Introduction

With the 2.6.28 Kernel the Ext4 file system was marked stable. Ext4 provides many improvements over Ext3, most notably better performance and faster file system checks. As of Ubuntu 9.04 (Jaunty Jackalope), Ext4 can be used to do a new install. However, it is also possible to convert an existing Ext3 file system to the new Ext4 format.

For further reading on the benefits of Ext4, see: http://en.wikipedia.org/wiki/Ext4

Caution

Do not attempt converting to Ext4 on versions prior to Ubuntu 9.04 (Jaunty Jackalope)! Older versions of Ubuntu do not have an Ext4 aware Kernel and you will end with a non-bootable system. You have been warned.

To verify your kernel version, open a terminal and type:

uname -a 

The 3rd term is the Kernel version. It MUST be 2.6.28 or higher.

Note: Working on a mounted filesystem is really dangerous. Firstly, always, always back up your data. Secondly I would recommend carrying out the steps below from a 9.10 live CD. Firstly, if as I did, you render your system un-mountable you have already gone through the steps of creating a "rescue option". Further you can then carry out all the steps below without having to reboot.

Step 1: Switch the existing Ext3 file system to the new Ext4 driver

We will start by switching over to the Kernel's Ext4 driver without changing the existing files on disk. We can do this as the Ext4 driver is backwards compatible and can mount an Ext3 file system.

sudo nano /etc/fstab

Look for ext3 on the line that defines your disk and change it to ext4. Here's an example of what the file may look like:

# /etc/fstab: static file system information.
#
# <file system> <mount point>   <type>  <options>       <dump>  <pass>
proc            /proc           proc    defaults        0       0
# /dev/sda1
UUID=327c1819-14e1-4b96-b9d2-d5e55e50f1ae /               ext3    defaults,errors=remount-ro,relatime 0       1
# /dev/sda5
UUID=900e39f2-ad49-42ee-a7f5-8e6807d6b35b none            swap    sw              0       0
/dev/scd0       /media/cdrom0   udf,iso9660 user,noauto     0       0

The only change we need to make is to replace ext3 with ext4 for dev/sda1. In case you did a manual partitioning back when you first installed Ubuntu you may have more than one entry with ext3. In that case, change all of them to ext4.

Make a note of the device as you will need it in the next step. In the example above, the device is /dev/sda1.

Next reboot your system. This is required so that you switch to the Ext4 Kernel driver. Do not continue this guide without rebooting first.

Step 2: Enable Ext4 features

Now that we're using the Ext4 driver we can enable the Ext4 features. Open a Console and type (replace <dev> with the device noted in the previous step):

sudo tune2fs -O extents,uninit_bg,dir_index <dev>

For the example above where the device was /dev/sda1 the command would look like this:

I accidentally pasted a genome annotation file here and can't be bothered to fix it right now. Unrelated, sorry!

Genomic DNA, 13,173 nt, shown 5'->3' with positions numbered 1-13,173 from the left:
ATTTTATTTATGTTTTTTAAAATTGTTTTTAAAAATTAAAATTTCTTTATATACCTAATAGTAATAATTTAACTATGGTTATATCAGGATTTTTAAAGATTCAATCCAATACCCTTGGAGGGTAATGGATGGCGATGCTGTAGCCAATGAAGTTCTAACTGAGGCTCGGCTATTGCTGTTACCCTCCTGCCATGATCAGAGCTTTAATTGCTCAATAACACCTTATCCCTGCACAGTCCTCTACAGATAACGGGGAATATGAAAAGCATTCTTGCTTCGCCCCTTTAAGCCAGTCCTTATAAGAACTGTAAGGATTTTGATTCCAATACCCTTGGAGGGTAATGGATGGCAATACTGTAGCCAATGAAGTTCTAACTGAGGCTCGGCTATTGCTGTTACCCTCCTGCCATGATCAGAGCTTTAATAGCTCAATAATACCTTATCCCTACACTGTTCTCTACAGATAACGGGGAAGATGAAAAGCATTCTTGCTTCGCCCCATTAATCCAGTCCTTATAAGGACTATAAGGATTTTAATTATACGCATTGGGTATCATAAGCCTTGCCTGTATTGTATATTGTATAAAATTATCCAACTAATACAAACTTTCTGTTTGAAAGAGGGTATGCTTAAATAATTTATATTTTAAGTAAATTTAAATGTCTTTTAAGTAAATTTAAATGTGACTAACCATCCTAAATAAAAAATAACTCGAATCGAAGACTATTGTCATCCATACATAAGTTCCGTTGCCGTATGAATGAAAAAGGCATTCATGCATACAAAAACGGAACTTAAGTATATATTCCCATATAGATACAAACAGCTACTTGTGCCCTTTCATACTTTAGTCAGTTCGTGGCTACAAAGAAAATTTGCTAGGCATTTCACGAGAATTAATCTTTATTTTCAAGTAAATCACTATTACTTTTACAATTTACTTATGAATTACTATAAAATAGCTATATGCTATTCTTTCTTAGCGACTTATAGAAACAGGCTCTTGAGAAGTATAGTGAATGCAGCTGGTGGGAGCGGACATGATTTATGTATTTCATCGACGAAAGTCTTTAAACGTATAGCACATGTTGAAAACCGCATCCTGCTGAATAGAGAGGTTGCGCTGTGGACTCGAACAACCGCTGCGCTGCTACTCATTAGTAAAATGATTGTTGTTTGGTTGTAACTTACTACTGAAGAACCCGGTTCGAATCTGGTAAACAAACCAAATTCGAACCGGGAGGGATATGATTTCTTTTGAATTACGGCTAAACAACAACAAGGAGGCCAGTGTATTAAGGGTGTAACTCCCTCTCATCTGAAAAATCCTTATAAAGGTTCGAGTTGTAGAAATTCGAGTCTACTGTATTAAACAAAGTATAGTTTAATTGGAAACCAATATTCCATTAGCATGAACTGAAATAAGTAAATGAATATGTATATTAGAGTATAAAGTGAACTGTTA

sudo tune2fs -O extents,uninit_bg,dir_index /dev/sda1

The next step is to do another reboot. The reason is that after enabling the Ext4 features it is required to run a file system check which can only be done on an unmounted file system. Of course, unmounting your root file system while the system is running is not so good. Luckily running the tune2fs command above marks the file system as "dirty" and a file system check will be automatically performed at next boot.

Note that when you boot the first time you will see a long list of warnings of file system issues. These can be ignored and are perfectly normal. After the warnings are printed it will run a forced file system check and proceed with the boot. In newer Ubuntu versions you will have to press "f" when you see the start-up screen. Then just wait until you can login again.

Once the system comes up you're almost done, you are now running Ext4.

Step 3: Re-installing GRUB

If you convert your boot file-system ("/boot") to ext4, and you use the GRUB boot loader, you will need to install a version of GRUB which understands ext4. Your system may boot OK the first time, but when your kernel is upgraded, it will become un-bootable.

To fix this, you can issue the command (replace <dev> with the device noted in the previous step):

sudo grub-install <dev>

For the example above where the device was /dev/sda1 the command would look like this:

sudo grub-install /dev/sda

Note: If you are upgrading from 8.04 LTS to 10.04 LTS, running grub-install will not install grub2 and your existing grub is unable to handle ext4. Fortunately, your kernel files will not immediately be moved into ext4 blocks, so to fix this, as quickly as possible after the first boot, issue the commands:

sudo apt-get install grub2

And then:

sudo update-grub

Finally, one thing to note: Only files written after this conversion will take full advantage of Ext4. Existing files will stay with the Ext3 format. What this means on a practical level is that you will not notice much of a speed increase right away, but as files get re-written it will gradually speed up. It's yet another reason to do your Ubuntu updates, as the updates replace files.

Further Reading

http://en.wikipedia.org/wiki/Ext4

http://ext4.wiki.kernel.org/index.php/Ext4_Howto#Converting_an_ext3_filesystem_to_ext4


CategorySystem

ConvertFilesystemToExt4 (last edited 2011-04-08 15:05:13 by k.dejong)